A Game That's Better Than The Sum of its Parts
Ninja Theory's Enslaved: Odyssey to the West has been a largely overlooked title, which is a shame really. It's by no means perfect, but it does so many things right, most importantly in its astounding character development, that it manages to be something special and unique, despite aspects of it being somewhat derivative.
The main story of Enslaved takes place in a post apocalyptic future filled with killer robots referred to as "Mechs" and revolves around two human characters: the tech-savvy female companion, Trip, and the player controlled brain-meets-brawn warrior, Monkey (who happens to be voiced by none other than the "as made famous by his role as Golem in The Lord of the Rings", Andy Serkis, and he does a fantastic job). In a rather spectacular opening sequence, both characters are brought together by the slave headband, a form of mind control device used by slavers which Trip has re-purposed in order to control Monkey against his will. It is made very clear early on that because of this link, if Trip dies, so does Monkey, and if he does not obey commands, Trip will inflict pain upon him. This sets the stage for some truly incredible character development as their relationship of initial reluctance and downright loathing evolves throughout the course of the game into something much more complicated.
The gameplay also revolves around this idea of companionship, with the player taking the reigns of the agile Monkey as Trip follows and handles the support aspects of gameplay. She can provide important recon data and holographic distractions, as well as open otherwise inaccessible paths for Monkey in order to progress. While it is often required to aid Trip in reaching objectives, and to protect her from mechs, it thankfully doesn't turn the game into a giant escort mission. Having Trip present provides a multitude of benefits, and her A.I. is always smart enough to stay out of the way while the player, as Monkey, takes care of business.
Climbing ledges, swinging on poles, and fighting enemies in melee combat makes up the bulk of the action, with the odd hover-board-esque "Cloud" or shooting gallery turret sequence every once in a while to change things up. All of Monkey's movement is smooth and mostly seamless, but his controls feel very floaty and animation driven. Performing new actions does depend on the previous action's animation being finished, and while this is awkward at first, once gotten used to it does work quite well. What makes it work is that all of the jumping and climbing is somewhat automated, in that Monkey will not perform any given action until he is in a position from which it is guaranteed to succeed. This can sometimes make it feel like the game is nearly playing itself, but at the same time it provides a steady pace and peace of mind in knowing there won't be any frustrating deaths at the hands of poor controls.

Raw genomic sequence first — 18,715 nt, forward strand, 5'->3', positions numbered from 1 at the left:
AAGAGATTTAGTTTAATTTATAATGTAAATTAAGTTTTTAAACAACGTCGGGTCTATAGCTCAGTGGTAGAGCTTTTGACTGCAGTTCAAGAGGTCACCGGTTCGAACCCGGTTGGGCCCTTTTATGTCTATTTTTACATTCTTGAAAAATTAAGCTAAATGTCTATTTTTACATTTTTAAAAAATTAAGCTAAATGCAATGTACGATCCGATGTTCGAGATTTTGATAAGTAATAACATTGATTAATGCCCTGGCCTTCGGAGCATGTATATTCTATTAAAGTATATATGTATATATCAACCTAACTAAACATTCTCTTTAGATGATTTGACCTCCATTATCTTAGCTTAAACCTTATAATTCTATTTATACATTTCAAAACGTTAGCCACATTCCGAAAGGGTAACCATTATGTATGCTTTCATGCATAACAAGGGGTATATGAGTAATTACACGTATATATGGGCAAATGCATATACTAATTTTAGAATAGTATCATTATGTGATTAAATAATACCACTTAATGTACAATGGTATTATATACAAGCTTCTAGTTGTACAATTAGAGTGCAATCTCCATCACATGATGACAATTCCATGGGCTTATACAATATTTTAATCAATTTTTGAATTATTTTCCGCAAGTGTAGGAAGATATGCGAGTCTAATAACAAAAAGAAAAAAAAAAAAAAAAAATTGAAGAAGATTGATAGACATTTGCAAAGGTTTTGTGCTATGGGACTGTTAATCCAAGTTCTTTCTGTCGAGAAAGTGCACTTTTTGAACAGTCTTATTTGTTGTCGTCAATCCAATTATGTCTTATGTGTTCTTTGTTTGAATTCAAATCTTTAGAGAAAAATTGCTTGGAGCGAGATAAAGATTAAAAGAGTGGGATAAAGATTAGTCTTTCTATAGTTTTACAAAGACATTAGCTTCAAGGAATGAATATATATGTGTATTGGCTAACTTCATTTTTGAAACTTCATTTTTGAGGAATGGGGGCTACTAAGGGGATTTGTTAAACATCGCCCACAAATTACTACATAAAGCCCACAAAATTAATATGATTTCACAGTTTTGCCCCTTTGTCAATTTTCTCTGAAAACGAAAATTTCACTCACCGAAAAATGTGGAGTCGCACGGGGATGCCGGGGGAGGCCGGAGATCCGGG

Combat with Monkey's extendable staff is the standard light and heavy attack setup, with new moves and abilities being unlocked using the game's "Tech Orb" collectible currency. Different types of mech enemies require slightly different approaches, such as shielded enemies that require a charged stun attack before they can be damaged normally. It's kind of basic, but the combat does have a weight to it that makes each hit feel like it's really making an impact. The staff also has the ability to be wielded like a gun of sorts, with stun and plasma shots capable of being fired at long rang for enemies at a distance. Ammunition for these shots is limited, however, and is thus typically not a factor in most combat situations.
The Heads Up Display is typical for the genre, with shield and health meters, as well as ammo counters and command options for Trip. What's clever about the HUD is that while it's pretty much no different from any other game, its existence is actually justified by the story, in that Monkey can only see it because of his slave headband. It doesn't make its function any different, but it's nice to see a developer put some thought into the logic behind a stereotypical game concept that is otherwise largely taken for granted.
Enslaved runs on Epic's Unreal Engine, and it is put to good use. The game has an environmental art direction that takes advantage of Unreal's ability to render beautiful vistas and detailed destroyed environments. There's an excellent blend of both overgrown outdoor environments as well as rusty, dingy, steam-punk style industrial settings. One environment in particular, a junk yard of sorts, showcases monumental heaps of mechanical remains towering above the ground in stylized spires, and it's quite a sight to behold. As with other Unreal games, however, many of the textures are a very low resolution when examined closely, and there is frequent texture pop-in. Also, while it by no means ruins the experience, there are multiple instances where the framerate will drop noticeably.
Enslaved: Odyssey to the West can be tricky to classify, the visuals, while mostly well done, are a mixed bag, the gameplay is both floaty and imprecise, yet snappy and smooth, and while the story itself isn't particularly incredible, the characters and voice acting are. The thing about Enslaved is that for nearly every good point, there's something less than optimal to counterpoint it, but overall it is a game that's better than the sum of its parts, and is definitely worth the attention of anyone seeking a unique, fun, and sometimes touching adventure.
Also, the ending is effed up.